33 Paintings in 33 Days
The arts provide a creative process for inspiring the people of the Columbia Basin to understand and express their connections with the history, ecology, resources and cultures of their home, so as to take care of it wisely for the future . This is central vision of the Columbia-Kootenay Cultural Alliance, which each year through the Columbia Basin Trust allocates funding to individuals and groups that promote and grow the arts and culture scene in our region. Rossland’s own Heather Good is one of this year’s grant recipients for her ambitious ‘33 watercolour paintings in 33 days’ project. I caught up with Heather by phone this week, and we discussed her project.
Tell me a little bit about what your art project was all about.
Well, it was something that I always wanted to do. I had always wanted to try out a new medium like watercolour and I thought this was a good opportunity for me to do that. The idea was to really get into it full on and do one small painting a day for 33 days.
How did you go about getting the grant?
Every year the CBT allots a certain amount of money for arts and culture programs for individuals or groups, and basically I just proposed this project. It was something I had thought about before and always wanted to do. I didn’t have watercolours, I didn’t have watercolour paper or the proper brushes and I didn’t have the time to devote to it so this grant allowed me to get the materials that I needed to do the project and it also allowed me to take a certain amount of time in my day an use that towards doing it without feeling like I had to rush through it. I was really pleased to get [the grant] because there is a bunch of people who apply. It was a really neat thing for me to be able to do it. Without it I wouldn’t have done the project.
Any particular meaning to doing it for 33 days?
I just picked 33 because it sounded good. I thought somewhere around a full month of doing this would give me a good idea of using watercolours and getting a really good practice at it. So that’s what I did, and it was a real challenge for me. It was a really good experience. What I sort of hoped to find in the project was if there would be some sort of pattern that would emerge or theme that would come out in doing 33 consecutive paintings. I didn’t really find any sort of recurring theme, I just found that it was a big challenge and I found that the work actually took a lot longer than I anticipated.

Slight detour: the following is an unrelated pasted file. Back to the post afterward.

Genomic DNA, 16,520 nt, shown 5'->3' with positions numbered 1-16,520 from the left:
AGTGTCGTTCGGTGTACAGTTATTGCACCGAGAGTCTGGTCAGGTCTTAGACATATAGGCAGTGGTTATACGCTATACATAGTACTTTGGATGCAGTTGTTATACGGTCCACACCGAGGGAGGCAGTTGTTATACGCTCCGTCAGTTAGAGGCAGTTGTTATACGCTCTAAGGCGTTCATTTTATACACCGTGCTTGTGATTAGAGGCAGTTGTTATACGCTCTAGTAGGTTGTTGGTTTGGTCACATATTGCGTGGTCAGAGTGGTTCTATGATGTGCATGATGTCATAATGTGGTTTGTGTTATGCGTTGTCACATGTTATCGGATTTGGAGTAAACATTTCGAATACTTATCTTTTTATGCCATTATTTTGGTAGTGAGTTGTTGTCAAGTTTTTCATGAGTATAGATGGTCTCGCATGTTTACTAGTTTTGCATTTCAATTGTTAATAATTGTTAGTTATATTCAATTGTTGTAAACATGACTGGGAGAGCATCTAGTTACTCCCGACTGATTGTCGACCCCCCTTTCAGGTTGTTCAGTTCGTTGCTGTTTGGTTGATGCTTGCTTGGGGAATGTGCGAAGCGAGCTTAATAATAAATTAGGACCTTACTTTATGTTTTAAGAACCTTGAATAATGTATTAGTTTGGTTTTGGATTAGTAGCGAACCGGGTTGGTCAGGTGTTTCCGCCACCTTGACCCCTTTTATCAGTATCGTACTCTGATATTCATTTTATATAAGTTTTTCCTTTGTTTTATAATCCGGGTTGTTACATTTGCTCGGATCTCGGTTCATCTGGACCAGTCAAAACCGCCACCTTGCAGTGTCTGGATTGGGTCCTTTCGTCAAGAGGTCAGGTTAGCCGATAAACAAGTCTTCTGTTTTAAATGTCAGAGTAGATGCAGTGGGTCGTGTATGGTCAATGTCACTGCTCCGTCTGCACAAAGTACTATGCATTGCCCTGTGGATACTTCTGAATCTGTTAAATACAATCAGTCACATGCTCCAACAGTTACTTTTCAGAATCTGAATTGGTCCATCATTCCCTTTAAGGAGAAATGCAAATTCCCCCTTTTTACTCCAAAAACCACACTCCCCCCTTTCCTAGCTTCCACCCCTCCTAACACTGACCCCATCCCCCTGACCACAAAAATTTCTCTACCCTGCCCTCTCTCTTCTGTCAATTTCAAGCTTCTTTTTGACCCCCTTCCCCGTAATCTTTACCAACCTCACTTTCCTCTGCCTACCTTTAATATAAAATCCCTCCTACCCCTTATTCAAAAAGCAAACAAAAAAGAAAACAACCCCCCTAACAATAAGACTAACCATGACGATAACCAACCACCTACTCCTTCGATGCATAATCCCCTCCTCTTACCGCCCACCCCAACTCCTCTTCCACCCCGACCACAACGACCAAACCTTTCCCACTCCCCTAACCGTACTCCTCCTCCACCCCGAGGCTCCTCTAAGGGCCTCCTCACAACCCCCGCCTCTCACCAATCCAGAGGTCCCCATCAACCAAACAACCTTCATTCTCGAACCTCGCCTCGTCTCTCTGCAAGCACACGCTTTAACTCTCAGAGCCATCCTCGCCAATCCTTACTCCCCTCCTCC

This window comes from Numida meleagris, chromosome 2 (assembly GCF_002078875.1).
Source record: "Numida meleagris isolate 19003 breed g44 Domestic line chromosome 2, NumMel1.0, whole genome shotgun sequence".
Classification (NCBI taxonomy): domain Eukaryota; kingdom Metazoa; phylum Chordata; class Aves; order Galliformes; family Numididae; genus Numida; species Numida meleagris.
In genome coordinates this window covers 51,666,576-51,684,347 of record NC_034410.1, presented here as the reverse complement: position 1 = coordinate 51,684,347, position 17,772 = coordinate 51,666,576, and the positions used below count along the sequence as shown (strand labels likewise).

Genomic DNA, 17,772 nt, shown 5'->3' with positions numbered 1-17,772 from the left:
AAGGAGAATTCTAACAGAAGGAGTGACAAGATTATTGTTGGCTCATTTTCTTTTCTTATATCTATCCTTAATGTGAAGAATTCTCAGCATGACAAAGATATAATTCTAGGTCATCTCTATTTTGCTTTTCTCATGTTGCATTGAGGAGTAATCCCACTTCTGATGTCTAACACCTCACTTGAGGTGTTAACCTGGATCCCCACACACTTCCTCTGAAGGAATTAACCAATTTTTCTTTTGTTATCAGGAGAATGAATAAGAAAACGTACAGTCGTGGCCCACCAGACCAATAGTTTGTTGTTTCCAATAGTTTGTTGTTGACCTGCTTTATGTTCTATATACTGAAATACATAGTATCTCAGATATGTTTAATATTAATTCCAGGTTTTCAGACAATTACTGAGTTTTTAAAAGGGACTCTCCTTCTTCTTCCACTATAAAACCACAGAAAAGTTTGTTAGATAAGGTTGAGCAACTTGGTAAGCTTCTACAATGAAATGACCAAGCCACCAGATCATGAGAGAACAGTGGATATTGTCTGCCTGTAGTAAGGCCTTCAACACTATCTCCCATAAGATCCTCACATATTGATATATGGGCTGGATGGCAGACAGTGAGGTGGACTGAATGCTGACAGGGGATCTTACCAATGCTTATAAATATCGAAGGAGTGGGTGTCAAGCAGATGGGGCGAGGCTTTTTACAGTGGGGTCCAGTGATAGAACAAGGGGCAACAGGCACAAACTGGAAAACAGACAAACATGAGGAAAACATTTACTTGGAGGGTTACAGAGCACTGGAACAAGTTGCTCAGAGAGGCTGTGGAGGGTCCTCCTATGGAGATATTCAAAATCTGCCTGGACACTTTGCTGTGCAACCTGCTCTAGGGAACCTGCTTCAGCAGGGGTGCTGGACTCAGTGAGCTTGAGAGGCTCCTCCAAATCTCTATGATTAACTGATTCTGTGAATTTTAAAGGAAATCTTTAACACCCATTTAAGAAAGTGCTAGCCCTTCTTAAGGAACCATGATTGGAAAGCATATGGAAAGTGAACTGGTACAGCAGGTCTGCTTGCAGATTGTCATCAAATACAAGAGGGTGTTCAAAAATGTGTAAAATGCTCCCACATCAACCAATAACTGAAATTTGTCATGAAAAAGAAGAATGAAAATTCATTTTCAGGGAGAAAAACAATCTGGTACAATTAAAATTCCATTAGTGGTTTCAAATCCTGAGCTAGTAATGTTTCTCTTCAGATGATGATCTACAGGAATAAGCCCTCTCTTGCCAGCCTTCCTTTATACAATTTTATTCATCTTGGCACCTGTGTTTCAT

As a hobby painter myself who does only a few paintings in a year, 33 in 33 days sounds like a lot of work.
I had anticipated at the beginning that I would spend about an hour and a half a day on each work and what I found was that once I got into it the longer it took. The first eight or ten were really fast because I was just trying to play with the colours, experiment and learn what I could do with them. After I got a little more used to the paint I really wanted to spend a long time on it and I found that I could spend like four hours in one day on it, not at a time, but I would want to keep coming back. What I found was a real challenge was that the next day I wanted to start the new work but I also felt like I wanted to keep working on what I had done the previous day so I sort of had to let go of the old work and start the new one and then it kind of compounded. After five or so days I was like, ‘Ah, I need more time’. That was a good part of the project too, though: saying, ‘today is a new day I have to start something new and let the old one go’.
I imagine doing such an intensive project in a new medium must have spurred on a lot of creativity and learning?
I learned a lot doing the project as it was much more complex than I thought it would be. Instead of it being just a fun project to experiment with a new medium it ended up being a real learning experience and a real challenge. I also found that while I was doing it and while I was also at the same time working on my other acrylic work, which is what I do usually, that they really influenced each other so that was really interesting. I guess in conclusion, I realized that watercolours is not really my thing. I probably won’t do much with them after having experienced this because it was such a challenge for me and I didn’t feel that it was what I wanted to work with. But I may use them and incorporate them into my other work in combination with using the two types of paints together.
Where can people see your work?
Arts and Culture week is the last week of April and I’m putting together a little show of the work on the Saturday April 25th. It’s going to be an evening show at Rouge Gallery and it’s in conjunction with Andy Holmes’ Art for People project that he also got a grant for as well.